How a community kitchen inspired Jillian Tamaki to create the picture book Our Little Kitchen
Our Little Kitchen is a finalist for the Governor General's Literary Award
Jillian Tamaki is an award-winning illustrator and comics artist. She is the author of graphic novel Boundless. She's twice won the Governor General's Literary Award for young people's literature — illustration, in 2018 for the picture book They Say Blue and in 2014 for her work in the YA graphic novel This One Summer, written by her cousin and graphic novelist Mariko Tamaki.
Her latest is a picture book Our Little Kitchen. The book features a neighbourhood with colourful characters who come together in the kitchen to share a meal. Our Little Kitchen is a celebration of food, community and laughter.
Our Little Kitchen is a finalist for the Governor General's Literary Award for young people's literature — illustrated books.
Tamaki spoke with The Next Chapter about why she wrote Our Little Kitchen.
Food brings people together
"For about four years, I volunteered at a community kitchen and hunger program in Brooklyn. That was a very special and formative experience for me. It was really an attempt to learn more about my community, get to know my neighbours outside of people my own age and really feel more rooted to the place that I was living.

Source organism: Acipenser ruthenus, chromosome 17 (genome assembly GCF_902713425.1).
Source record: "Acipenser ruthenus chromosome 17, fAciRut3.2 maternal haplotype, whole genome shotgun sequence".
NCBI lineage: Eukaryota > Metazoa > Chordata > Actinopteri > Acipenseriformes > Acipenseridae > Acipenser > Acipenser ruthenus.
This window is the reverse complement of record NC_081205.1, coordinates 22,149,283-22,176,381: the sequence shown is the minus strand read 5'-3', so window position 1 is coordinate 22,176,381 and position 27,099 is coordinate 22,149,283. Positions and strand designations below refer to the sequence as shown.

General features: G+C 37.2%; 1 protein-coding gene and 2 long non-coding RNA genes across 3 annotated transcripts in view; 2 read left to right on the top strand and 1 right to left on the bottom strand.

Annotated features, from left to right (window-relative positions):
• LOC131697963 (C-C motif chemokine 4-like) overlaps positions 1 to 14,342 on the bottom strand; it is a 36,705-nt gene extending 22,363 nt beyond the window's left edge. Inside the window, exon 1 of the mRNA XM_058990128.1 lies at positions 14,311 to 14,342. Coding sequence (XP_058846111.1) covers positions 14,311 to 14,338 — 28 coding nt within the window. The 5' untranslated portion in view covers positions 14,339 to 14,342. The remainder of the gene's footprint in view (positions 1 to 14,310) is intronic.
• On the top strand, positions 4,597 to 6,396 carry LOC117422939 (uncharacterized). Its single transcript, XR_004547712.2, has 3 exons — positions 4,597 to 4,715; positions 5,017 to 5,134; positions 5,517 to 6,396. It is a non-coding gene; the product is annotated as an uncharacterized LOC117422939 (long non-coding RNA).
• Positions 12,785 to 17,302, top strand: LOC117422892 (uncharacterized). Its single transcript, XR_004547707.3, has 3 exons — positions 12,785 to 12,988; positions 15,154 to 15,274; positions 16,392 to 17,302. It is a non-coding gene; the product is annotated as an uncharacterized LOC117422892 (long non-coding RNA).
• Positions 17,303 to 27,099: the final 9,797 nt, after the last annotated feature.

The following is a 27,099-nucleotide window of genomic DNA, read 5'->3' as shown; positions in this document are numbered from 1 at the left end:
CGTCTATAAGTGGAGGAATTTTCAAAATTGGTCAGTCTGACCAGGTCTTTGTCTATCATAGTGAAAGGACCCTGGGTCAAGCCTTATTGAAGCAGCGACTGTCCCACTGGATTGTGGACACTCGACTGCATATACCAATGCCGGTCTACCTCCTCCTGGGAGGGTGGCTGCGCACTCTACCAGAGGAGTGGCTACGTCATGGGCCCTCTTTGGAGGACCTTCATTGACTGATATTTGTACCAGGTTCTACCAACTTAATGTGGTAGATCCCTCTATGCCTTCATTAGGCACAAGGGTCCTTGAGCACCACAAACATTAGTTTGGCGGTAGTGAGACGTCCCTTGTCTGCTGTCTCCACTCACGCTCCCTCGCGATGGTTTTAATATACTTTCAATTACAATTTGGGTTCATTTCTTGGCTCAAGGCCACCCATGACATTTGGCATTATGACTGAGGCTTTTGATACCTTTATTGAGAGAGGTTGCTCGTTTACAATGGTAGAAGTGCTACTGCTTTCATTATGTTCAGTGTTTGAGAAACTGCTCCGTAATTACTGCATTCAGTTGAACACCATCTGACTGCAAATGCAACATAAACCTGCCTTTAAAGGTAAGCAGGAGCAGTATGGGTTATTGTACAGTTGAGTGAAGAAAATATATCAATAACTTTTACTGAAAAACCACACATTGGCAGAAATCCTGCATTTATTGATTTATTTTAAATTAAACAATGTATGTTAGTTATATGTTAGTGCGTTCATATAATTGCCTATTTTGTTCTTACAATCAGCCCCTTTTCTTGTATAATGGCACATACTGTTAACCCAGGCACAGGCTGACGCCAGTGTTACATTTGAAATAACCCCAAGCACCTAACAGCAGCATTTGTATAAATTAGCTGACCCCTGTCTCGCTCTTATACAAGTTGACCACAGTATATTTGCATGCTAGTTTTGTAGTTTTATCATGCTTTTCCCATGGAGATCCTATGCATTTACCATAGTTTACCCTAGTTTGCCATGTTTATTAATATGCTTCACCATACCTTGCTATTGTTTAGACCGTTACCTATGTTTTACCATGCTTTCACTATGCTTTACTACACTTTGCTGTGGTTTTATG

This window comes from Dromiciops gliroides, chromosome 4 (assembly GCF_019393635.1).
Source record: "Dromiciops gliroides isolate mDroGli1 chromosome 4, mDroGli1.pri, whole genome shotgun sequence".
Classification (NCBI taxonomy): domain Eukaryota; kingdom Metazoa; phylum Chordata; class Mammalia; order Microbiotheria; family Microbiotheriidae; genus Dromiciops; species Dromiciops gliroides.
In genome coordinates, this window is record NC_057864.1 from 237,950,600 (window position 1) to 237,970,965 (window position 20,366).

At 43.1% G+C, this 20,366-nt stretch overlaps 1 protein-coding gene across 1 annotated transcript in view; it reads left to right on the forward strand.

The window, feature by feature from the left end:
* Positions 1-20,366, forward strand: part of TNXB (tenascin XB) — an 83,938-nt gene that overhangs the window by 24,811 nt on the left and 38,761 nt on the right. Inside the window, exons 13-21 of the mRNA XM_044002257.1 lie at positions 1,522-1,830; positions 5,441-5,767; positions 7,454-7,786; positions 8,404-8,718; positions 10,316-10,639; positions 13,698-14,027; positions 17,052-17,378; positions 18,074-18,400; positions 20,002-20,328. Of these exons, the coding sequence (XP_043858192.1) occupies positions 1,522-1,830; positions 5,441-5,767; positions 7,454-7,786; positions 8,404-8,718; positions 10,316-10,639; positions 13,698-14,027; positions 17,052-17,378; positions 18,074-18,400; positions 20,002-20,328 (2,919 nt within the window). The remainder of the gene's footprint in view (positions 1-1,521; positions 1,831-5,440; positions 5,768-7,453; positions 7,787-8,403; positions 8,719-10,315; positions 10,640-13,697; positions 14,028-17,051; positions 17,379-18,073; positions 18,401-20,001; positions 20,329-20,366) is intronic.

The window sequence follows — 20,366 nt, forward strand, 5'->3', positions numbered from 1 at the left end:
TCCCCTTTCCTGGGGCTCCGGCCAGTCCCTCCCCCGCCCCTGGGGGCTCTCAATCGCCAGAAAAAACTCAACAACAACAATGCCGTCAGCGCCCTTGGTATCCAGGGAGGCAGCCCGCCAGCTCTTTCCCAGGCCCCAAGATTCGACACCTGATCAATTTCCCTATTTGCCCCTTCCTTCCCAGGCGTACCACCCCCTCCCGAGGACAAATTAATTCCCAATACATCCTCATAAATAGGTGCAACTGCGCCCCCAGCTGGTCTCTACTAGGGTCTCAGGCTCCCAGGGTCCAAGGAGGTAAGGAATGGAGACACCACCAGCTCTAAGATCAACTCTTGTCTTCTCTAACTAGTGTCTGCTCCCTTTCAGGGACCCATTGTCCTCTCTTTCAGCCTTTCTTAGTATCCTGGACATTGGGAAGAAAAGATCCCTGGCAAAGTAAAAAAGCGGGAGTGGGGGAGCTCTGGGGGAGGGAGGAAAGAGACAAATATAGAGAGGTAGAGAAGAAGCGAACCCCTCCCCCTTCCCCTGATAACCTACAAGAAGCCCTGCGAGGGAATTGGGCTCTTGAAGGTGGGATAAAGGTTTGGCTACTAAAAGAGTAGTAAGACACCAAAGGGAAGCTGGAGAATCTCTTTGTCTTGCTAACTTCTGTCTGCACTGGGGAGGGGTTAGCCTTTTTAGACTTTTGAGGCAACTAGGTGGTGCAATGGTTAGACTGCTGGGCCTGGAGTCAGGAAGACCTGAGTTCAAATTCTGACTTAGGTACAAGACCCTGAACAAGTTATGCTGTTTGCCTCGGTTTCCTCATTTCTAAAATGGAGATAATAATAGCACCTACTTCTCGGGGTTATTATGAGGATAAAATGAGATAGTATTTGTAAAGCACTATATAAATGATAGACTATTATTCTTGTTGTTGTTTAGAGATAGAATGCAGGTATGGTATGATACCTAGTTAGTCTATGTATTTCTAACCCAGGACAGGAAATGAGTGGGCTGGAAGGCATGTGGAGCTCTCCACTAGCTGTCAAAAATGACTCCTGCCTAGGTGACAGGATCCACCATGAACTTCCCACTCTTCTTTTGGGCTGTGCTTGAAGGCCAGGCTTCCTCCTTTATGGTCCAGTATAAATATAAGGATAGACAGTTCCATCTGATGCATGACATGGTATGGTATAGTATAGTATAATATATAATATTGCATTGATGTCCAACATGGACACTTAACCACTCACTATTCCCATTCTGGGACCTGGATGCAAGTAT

A place like a community kitchen is very complex. There's a lot of different social issues at play. There are a lot of big personalities at play.
"A place like a community kitchen is very complex. There's a lot of different social issues at play. There are a lot of big personalities at play. It's not a frictionless space, but it is so important that we learn who our neighbours are, talk to our neighbours, learn about the struggles — because that is like the first step to standing together against those struggles.
"It's not just about feeling good, touchy-feely there, although there is that. I think it's vitally important work to be doing."
A comic book feel
"I knew I wanted to fuse the comic book language with the picture book language. I thought that that was a powerful way of depicting a group and the way that group dynamics work. It's not one protagonist, it's many speaking with and over each other. I felt that that was a very effective and fun way of depicting group dynamics.
I wanted the book to be very fun. It's very colourful. It's the kind of book that I would want to read when I was a kid.
"I wanted the book to be very fun. It's very colourful. It's the kind of book that I would want to read when I was a kid. That's really what guides my decisions around a picture book. I know a lot of kids these days are very into cooking, and that was something that I really wanted to emphasize and bring that sensory experience of cooking and teamwork into a picture book."
Jillian Tamaki's comments have been edited for length and clarity.